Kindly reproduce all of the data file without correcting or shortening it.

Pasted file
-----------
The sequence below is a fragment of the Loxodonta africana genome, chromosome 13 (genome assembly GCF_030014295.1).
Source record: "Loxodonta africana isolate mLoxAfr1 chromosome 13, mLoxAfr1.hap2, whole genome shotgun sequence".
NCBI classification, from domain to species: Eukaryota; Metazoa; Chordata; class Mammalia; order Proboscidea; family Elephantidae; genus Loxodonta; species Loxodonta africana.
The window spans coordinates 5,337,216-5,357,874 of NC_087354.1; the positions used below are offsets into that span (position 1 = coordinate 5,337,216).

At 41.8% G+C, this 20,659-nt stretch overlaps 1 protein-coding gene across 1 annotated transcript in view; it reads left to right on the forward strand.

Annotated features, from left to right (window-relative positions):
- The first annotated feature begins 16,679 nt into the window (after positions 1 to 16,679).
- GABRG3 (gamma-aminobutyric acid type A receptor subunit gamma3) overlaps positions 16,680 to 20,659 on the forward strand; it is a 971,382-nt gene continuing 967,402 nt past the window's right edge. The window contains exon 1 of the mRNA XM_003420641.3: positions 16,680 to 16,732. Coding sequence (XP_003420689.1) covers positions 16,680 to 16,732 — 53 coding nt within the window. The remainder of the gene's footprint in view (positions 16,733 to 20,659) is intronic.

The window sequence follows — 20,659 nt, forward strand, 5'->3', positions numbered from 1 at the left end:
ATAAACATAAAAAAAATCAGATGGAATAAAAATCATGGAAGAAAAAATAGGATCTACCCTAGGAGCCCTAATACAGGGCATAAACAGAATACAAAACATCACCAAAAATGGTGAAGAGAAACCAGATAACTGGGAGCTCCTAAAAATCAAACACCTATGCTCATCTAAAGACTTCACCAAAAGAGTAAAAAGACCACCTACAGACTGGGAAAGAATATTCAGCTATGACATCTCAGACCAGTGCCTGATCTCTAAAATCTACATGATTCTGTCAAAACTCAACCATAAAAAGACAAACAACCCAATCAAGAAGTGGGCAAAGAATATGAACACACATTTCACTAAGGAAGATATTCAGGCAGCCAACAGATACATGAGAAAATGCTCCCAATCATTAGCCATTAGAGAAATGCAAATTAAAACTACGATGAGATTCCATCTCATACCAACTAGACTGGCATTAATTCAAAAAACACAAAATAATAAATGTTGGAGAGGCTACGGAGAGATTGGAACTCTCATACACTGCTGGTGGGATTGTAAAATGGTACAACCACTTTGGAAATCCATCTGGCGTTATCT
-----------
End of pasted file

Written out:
The sequence below is a fragment of the Loxodonta africana genome, chromosome 13 (genome assembly GCF_030014295.1).
Source record: "Loxodonta africana isolate mLoxAfr1 chromosome 13, mLoxAfr1.hap2, whole genome shotgun sequence".
NCBI classification, from domain to species: Eukaryota; Metazoa; Chordata; class Mammalia; order Proboscidea; family Elephantidae; genus Loxodonta; species Loxodonta africana.
The window spans coordinates 5,337,216-5,357,874 of NC_087354.1; the positions used below are offsets into that span (position 1 = coordinate 5,337,216).

At 41.8% G+C, this 20,659-nt stretch overlaps 1 protein-coding gene across 1 annotated transcript in view; it reads left to right on the forward strand.

Annotated features, from left to right (window-relative positions):
- The first annotated feature begins 16,679 nt into the window (after positions 1 to 16,679).
- GABRG3 (gamma-aminobutyric acid type A receptor subunit gamma3) overlaps positions 16,680 to 20,659 on the forward strand; it is a 971,382-nt gene continuing 967,402 nt past the window's right edge. The window contains exon 1 of the mRNA XM_003420641.3: positions 16,680 to 16,732. Coding sequence (XP_003420689.1) covers positions 16,680 to 16,732 — 53 coding nt within the window. The remainder of the gene's footprint in view (positions 16,733 to 20,659) is intronic.

The window sequence follows — 20,659 nt, forward strand, 5'->3', positions numbered from 1 at the left end:
ATAAACATAAAAAAAATCAGATGGAATAAAAATCATGGAAGAAAAAATAGGATCTACCCTAGGAGCCCTAATACAGGGCATAAACAGAATACAAAACATCACCAAAAATGGTGAAGAGAAACCAGATAACTGGGAGCTCCTAAAAATCAAACACCTATGCTCATCTAAAGACTTCACCAAAAGAGTAAAAAGACCACCTACAGACTGGGAAAGAATATTCAGCTATGACATCTCAGACCAGTGCCTGATCTCTAAAATCTACATGATTCTGTCAAAACTCAACCATAAAAAGACAAACAACCCAATCAAGAAGTGGGCAAAGAATATGAACACACATTTCACTAAGGAAGATATTCAGGCAGCCAACAGATACATGAGAAAATGCTCCCAATCATTAGCCATTAGAGAAATGCAAATTAAAACTACGATGAGATTCCATCTCATACCAACTAGACTGGCATTAATTCAAAAAACACAAAATAATAAATGTTGGAGAGGCTACGGAGAGATTGGAACTCTCATACACTGCTGGTGGGATTGTAAAATGGTACAACCACTTTGGAAATCCATCTGGCGTTATCT